Take back jihadists, Trump tells Europe
European nations must take back hundreds of Islamic State group fighters captured in Syria, President Donald Trump said late Saturday, after a delay in announcing what he said would be the end of the "caliphate."
Trump shocked allies in December by declaring the pullout of roughly 2,000 US troops who had been assisting local forces in Syria against IS, whose sole remaining territory is half a square kilometer (one-fifth of a square mile) in eastern Syria.
The pending US pullout set off a countdown for governments whose citizens, having joined IS, were captured by the US-backed, Kurdish-led Syrian Democratic Forces (SDF).
"The United States is asking Britain, France, Germany and other European allies to take back over 800 ISIS fighters that we captured in Syria and put them on trial," Trump said in a tweet, using another acronym for IS.
"The Caliphate is ready to fall. The alternative is not a good one in that we will be forced to release them. The U.S. does not want to watch as these ISIS fighters permeate Europe, which is where they are expected to go."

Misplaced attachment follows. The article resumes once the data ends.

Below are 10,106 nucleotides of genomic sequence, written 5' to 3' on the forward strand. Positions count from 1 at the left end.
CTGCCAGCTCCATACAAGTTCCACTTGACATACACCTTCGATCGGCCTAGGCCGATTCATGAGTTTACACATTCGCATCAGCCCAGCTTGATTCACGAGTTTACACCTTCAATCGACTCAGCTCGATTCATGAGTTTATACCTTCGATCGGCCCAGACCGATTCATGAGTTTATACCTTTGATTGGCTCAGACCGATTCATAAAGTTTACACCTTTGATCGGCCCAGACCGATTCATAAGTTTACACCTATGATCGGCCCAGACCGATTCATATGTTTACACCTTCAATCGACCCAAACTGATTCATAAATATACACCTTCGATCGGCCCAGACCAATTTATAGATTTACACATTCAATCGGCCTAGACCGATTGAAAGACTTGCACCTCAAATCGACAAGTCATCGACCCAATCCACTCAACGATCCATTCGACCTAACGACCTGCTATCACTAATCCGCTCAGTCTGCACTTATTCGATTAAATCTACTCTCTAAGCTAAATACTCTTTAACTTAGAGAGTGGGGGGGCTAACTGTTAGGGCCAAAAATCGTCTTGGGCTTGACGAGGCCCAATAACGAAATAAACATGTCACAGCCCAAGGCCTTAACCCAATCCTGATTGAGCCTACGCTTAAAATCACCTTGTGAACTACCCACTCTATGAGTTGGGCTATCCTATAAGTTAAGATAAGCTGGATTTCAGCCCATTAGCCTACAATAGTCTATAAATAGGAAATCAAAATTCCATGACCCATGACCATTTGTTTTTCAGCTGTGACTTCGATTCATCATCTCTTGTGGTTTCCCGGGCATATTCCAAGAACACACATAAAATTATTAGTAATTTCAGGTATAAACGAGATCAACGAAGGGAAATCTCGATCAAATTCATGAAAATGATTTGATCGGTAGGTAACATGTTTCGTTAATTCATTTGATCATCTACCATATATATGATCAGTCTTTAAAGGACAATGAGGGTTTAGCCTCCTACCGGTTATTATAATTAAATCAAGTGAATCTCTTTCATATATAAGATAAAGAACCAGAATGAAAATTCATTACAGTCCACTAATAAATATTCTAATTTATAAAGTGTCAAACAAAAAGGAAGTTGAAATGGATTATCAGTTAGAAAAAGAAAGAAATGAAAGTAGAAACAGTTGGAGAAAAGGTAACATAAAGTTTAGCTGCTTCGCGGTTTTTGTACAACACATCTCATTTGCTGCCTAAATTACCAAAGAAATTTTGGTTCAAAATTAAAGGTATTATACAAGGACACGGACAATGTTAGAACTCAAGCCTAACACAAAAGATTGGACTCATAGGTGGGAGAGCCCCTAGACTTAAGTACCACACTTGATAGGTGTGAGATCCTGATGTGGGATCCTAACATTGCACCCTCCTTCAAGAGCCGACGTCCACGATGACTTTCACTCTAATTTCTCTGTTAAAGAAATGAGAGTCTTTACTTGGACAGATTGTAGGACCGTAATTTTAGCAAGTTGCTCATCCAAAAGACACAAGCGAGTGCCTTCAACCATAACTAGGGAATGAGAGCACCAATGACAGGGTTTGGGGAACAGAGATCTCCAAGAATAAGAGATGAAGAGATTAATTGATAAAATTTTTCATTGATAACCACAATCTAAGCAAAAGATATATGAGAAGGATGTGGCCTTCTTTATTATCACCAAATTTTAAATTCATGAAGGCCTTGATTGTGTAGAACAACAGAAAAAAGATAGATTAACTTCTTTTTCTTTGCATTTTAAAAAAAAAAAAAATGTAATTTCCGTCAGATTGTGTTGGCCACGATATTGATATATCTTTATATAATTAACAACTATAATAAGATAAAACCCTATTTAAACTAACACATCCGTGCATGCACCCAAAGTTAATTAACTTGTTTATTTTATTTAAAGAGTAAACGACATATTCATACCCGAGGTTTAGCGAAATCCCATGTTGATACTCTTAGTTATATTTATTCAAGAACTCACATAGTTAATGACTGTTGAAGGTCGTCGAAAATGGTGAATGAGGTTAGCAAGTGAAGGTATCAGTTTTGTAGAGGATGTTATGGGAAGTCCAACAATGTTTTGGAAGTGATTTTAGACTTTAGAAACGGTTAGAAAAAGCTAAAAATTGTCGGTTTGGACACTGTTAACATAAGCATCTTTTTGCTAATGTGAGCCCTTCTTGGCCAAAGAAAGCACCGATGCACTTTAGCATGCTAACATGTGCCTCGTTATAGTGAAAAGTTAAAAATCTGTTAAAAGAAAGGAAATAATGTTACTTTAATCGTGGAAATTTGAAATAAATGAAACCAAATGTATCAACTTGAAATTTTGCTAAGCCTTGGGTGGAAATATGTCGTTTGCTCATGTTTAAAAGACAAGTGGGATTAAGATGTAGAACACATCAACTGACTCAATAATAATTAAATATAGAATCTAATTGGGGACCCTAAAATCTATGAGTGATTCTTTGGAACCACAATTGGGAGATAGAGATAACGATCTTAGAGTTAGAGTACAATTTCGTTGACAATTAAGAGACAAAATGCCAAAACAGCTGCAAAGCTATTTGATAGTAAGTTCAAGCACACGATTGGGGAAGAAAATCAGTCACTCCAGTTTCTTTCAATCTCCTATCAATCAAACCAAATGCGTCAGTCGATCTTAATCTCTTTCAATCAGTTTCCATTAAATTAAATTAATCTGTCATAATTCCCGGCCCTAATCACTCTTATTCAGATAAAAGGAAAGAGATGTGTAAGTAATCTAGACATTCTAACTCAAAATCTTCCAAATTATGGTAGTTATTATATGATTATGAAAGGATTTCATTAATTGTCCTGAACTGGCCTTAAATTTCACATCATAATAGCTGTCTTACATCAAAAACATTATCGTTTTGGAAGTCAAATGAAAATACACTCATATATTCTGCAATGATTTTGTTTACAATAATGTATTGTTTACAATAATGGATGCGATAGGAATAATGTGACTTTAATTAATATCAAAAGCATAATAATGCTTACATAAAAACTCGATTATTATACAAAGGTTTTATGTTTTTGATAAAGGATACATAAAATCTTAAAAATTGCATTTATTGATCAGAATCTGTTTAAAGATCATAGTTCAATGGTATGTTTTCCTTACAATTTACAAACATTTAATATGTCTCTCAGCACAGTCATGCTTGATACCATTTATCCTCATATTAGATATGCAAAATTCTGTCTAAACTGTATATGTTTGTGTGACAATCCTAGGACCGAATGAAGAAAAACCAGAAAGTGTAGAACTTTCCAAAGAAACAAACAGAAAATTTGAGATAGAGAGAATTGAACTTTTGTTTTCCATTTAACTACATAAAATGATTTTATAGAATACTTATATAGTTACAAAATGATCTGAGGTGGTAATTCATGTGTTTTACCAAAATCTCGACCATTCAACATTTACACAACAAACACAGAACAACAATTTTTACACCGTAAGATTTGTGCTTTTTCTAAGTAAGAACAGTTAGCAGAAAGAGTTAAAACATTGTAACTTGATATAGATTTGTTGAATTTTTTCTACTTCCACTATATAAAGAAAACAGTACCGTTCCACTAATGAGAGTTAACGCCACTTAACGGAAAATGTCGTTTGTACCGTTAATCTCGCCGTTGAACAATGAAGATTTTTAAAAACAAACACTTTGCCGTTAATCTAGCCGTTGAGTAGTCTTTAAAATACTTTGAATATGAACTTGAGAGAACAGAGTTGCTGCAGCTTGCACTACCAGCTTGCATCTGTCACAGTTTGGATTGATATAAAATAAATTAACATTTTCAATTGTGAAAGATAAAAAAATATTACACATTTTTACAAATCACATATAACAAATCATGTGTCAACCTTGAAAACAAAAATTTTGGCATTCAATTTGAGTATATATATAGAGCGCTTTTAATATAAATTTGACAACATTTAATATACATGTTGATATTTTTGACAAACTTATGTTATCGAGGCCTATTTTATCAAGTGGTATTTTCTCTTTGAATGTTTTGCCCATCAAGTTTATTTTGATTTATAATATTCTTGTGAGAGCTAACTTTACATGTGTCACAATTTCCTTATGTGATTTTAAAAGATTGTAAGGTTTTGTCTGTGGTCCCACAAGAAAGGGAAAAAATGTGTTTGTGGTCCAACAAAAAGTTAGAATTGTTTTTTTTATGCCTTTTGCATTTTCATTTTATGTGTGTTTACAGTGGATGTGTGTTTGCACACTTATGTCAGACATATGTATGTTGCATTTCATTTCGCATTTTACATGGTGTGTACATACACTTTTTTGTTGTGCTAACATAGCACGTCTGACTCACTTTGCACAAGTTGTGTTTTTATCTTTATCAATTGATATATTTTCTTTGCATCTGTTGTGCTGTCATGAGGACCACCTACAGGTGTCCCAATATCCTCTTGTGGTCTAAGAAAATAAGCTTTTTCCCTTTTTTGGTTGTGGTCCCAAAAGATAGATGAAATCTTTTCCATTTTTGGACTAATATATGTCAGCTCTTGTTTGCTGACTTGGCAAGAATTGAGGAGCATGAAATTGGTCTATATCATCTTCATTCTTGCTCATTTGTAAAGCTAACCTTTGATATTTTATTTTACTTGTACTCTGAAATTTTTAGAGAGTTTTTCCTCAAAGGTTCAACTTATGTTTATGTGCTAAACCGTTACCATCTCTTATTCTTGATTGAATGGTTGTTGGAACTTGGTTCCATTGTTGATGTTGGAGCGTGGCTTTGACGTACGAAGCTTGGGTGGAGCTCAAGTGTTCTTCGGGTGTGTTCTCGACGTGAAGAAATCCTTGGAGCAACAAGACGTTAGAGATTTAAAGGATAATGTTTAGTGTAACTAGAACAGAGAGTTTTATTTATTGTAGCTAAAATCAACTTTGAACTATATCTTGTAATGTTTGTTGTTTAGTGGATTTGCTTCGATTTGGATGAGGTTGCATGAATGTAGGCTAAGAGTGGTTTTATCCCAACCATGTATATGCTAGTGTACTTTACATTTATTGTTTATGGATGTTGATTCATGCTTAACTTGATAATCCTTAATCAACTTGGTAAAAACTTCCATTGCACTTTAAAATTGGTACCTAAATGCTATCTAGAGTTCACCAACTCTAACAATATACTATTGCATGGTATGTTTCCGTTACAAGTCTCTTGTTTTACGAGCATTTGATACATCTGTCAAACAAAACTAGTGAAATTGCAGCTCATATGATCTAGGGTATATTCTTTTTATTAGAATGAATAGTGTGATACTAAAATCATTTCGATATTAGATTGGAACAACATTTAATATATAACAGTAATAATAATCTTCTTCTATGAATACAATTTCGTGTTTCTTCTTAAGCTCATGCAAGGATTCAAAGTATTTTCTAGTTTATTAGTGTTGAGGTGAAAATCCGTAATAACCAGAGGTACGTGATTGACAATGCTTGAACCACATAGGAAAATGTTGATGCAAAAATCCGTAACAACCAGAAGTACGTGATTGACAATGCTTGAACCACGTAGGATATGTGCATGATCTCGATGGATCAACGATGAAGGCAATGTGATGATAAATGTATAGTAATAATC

Once the US-led coalition declares it has taken all IS territories, the White House is expected to withdraw American troops.
When that happens, the risk is high that "foreign terrorist fighters" will escape SDF control, posing a new threat.
For about two weeks, the Trump administration has been pushing its allies to take their citizens home, and the US said it was ready to help in the repatriation, but time has been running out.
Several countries, including France, that have chosen to leave the jihadists in SDF detention now confront a diplomatic, legal, political and logistical puzzle.
"We do so much, and spend so much - Time for others to step up and do the job that they are so capable of doing. We are pulling back after 100% Caliphate victory!" Trump said in his late-Saturday tweets.
On Friday he said announcements on the fall of the caliphate would be made "over the next 24 hours," but that deadline came and went.
Deep transatlantic rift
An SDF commander said his US-backed forces slowed their advance to protect civilians.
The jihadists declared a "caliphate" in large parts of Syria and neighboring Iraq in 2014, but have since lost all but a tiny patch of territory near the Iraqi border.
Trump's Syria pullout has highlighted the deep trans-Atlantic rift that emerged under his presidency, and the differing views of the two sides were on display Saturday at a security conference in Munich.
A French government source criticized the Trump administration's approach as "we're leaving, you're staying" and added: "They're trying to manage the consequences of a hasty decision and making us carry the responsibility."
Would you like to comment on this article or view other readers' comments? Register (it’s quick and free) or sign in now.
Please read our Comment Policy before commenting.